Ray Paygott, Partner at KPMG, interviews Steven Ross, CEO at Ross Trustees Limited, on the potential implications of superfunds on pension scheme members.
Many investors know all about the two-rule mantra: rule number one, never lose money; rule number two: don’t forget rule one. It may be flippant, but it works.
So why are we now seeing a number of serious City investors looking to set up pension superfunds in order to acquire defined benefit assets and liabilities? For years, this has been an issue that makes CFO’s hearts sink – and the death of many a transaction.
The basic premise seems to be to acquire defined benefit pension schemes – and run off the liabilities efficiently to make a profit. There is sound logic behind the current crop of superfunds assuming that the time is right to professionalise the running of schemes and unlock some of the regulatory prudence involved in funding and insurance solutions.
However, pension funds have been plagued for many years by slow decision making, poor data and a lack of understanding of the issues and opportunities involved in changing the status quo.
This is part of the reason the Pensions Regulator favours consolidation. Yet my guess is that he didn’t envisage that solution coming in the form of superfunds looking to make a return for their shareholders.
However, good ideas don’t always make money. It is important to consider what this will mean for members: will they be the ones who would ultimately lose out if things go wrong?
I posed that question and others to Steven Ross, CEO of Ross Trustees Limited.
A transfer of assets and liabilities to a superfund would require Trustee consent. What considerations would you have before agreeing?
It will be important to consider how a transfer would impact on members – this would involve understanding how well capitalised the new vehicle was, access to other funds if needed, PPF eligibility and softer areas such as the quality of on going service they would receive. I think many Trustees would want to take comfort around matters such as member options from a superfund. A clear code of conduct would need to be agreed at outset particularly if the shape of members’ benefits was to change.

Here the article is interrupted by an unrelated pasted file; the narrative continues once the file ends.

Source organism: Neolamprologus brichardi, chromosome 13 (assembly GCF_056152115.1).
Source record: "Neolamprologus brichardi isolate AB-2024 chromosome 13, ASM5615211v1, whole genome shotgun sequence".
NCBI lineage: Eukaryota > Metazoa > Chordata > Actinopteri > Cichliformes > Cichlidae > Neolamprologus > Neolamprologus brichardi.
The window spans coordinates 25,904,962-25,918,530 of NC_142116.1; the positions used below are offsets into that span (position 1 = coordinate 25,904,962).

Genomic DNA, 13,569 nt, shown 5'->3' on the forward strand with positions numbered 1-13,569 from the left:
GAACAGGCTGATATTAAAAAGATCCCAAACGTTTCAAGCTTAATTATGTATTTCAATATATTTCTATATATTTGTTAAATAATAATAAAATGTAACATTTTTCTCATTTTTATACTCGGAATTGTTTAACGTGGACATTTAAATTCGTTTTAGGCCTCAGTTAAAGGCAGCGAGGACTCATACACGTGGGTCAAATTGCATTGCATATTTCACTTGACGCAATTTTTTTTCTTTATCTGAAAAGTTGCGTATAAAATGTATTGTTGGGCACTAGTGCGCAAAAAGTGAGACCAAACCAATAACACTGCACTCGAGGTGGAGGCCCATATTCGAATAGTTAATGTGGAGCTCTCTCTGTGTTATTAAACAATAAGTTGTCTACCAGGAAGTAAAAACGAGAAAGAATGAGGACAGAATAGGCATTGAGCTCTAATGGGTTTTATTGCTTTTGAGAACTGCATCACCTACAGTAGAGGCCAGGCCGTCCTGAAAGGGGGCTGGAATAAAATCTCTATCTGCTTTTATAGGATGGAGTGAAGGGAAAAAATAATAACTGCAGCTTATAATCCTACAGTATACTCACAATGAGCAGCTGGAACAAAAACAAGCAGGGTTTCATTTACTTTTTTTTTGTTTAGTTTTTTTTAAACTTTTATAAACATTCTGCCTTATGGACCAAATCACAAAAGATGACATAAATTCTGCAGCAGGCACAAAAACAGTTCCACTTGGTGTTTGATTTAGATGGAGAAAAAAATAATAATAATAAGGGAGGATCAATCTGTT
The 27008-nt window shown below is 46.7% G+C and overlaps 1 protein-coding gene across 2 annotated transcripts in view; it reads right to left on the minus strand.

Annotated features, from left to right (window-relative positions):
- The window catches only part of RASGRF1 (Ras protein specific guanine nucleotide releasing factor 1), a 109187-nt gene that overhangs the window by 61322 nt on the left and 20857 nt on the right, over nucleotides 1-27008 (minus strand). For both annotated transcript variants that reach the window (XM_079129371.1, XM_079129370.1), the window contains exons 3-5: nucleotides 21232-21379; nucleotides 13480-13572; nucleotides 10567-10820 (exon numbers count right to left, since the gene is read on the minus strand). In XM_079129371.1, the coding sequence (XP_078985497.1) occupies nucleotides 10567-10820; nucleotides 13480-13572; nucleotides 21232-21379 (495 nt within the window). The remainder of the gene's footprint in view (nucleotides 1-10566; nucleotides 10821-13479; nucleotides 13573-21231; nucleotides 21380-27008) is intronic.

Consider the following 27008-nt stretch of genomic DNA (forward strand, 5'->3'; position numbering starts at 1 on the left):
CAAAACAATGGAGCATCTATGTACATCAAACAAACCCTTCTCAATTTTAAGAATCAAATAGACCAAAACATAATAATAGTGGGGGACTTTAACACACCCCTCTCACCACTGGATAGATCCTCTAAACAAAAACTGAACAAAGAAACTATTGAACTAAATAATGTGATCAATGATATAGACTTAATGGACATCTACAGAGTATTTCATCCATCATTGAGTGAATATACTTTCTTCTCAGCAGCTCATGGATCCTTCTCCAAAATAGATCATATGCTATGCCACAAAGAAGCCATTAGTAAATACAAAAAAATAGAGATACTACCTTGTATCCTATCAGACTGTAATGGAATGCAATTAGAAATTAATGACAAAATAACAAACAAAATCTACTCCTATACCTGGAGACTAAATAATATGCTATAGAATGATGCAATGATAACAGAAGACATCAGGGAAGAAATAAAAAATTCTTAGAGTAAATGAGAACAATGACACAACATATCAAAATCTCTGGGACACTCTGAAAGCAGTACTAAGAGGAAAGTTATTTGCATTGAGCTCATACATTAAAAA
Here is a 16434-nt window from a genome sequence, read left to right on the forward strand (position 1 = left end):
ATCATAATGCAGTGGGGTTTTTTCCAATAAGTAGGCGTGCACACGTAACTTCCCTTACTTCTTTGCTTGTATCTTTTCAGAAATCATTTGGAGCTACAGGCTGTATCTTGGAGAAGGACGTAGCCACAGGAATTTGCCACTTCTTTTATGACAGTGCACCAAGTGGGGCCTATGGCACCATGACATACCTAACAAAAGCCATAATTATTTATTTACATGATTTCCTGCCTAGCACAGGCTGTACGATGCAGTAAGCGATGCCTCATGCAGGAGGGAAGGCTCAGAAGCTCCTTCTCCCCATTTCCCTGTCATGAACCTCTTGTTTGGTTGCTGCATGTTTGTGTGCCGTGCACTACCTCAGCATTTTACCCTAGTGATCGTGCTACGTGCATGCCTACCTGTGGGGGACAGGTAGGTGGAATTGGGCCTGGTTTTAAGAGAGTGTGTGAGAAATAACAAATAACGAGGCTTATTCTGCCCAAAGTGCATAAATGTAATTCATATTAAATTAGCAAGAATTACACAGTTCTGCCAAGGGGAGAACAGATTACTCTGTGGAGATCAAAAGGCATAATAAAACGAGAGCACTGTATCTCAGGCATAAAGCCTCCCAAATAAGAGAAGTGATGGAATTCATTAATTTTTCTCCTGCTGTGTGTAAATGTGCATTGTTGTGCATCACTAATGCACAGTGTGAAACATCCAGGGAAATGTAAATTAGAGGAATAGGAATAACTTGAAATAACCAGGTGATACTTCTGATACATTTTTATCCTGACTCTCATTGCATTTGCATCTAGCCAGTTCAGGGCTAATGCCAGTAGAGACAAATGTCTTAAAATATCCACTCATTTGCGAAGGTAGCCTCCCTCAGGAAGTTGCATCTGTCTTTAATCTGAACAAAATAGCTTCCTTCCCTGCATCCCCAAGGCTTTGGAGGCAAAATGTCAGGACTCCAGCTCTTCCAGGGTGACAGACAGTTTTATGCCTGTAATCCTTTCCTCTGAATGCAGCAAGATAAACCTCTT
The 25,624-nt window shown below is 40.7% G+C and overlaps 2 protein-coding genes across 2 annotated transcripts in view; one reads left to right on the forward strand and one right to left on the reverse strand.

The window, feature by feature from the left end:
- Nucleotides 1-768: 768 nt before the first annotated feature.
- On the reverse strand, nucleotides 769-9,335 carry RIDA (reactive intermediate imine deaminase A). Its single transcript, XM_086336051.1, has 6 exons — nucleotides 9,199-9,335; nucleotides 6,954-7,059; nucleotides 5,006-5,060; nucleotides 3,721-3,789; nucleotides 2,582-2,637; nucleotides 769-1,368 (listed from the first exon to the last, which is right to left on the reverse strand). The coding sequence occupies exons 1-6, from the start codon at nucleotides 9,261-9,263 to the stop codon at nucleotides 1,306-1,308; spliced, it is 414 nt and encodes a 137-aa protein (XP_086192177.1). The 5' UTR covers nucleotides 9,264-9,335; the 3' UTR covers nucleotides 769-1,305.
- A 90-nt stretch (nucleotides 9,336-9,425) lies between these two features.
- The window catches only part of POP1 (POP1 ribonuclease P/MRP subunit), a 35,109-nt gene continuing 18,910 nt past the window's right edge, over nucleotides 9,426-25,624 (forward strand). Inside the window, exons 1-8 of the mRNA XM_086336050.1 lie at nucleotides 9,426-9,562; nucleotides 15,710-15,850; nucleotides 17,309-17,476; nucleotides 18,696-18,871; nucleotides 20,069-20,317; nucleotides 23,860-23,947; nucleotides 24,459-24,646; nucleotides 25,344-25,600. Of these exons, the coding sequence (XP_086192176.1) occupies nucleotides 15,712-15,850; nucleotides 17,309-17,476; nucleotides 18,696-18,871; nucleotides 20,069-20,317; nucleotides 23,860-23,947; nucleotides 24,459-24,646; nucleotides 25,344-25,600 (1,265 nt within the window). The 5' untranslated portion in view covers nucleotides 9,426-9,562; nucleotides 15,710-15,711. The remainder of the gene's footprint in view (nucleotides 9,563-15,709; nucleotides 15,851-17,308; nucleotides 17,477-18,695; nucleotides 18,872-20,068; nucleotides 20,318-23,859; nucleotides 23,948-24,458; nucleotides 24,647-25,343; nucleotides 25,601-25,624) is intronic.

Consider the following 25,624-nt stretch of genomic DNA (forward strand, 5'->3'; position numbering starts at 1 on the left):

How do you think superfunds will make a return for shareholders – and what does this say about the current governance of UK pension funds?
The rationale must be around economies of scale and efficiency of servicing schemes. I think well-run schemes can both manage risks and costs effectively and having professionals involved in running the Scheme with good quality advice can definitely deliver better outcomes – we are seeing this change generally in the market.
The opportunity for superfunds is those pension schemes who have not implemented an effective governance regime.
Are superfunds likely to be a good thing or not for scheme members?
We expect superfunds to be regulated by the TPR and not PRA so this will be a fundamental difference for members. In benign conditions, members may not notice the difference but in stressed situations, the tighter regulations affecting insured arrangements are likely to be welcomed by members.
What do you think members will think of superfunds?
Members may not know the difference, to be honest, between a superfund, their ex-employer’s scheme and an insured arrangement. That’s why the Trustee has such an important role to play, involving proper due diligence of all options and clear communication to the members.
Are superfunds here to stay – or is it an idea that’s here today and gone tomorrow?
That’s a very interesting question. The logic is sound, but similar ideas have been tried and failed before. We have spent some time considering how the thinking can be moved. The challenges will be to get momentum and a general acceptance that superfunds are potentially a valid alternative.
The next five or ten years will be very interesting!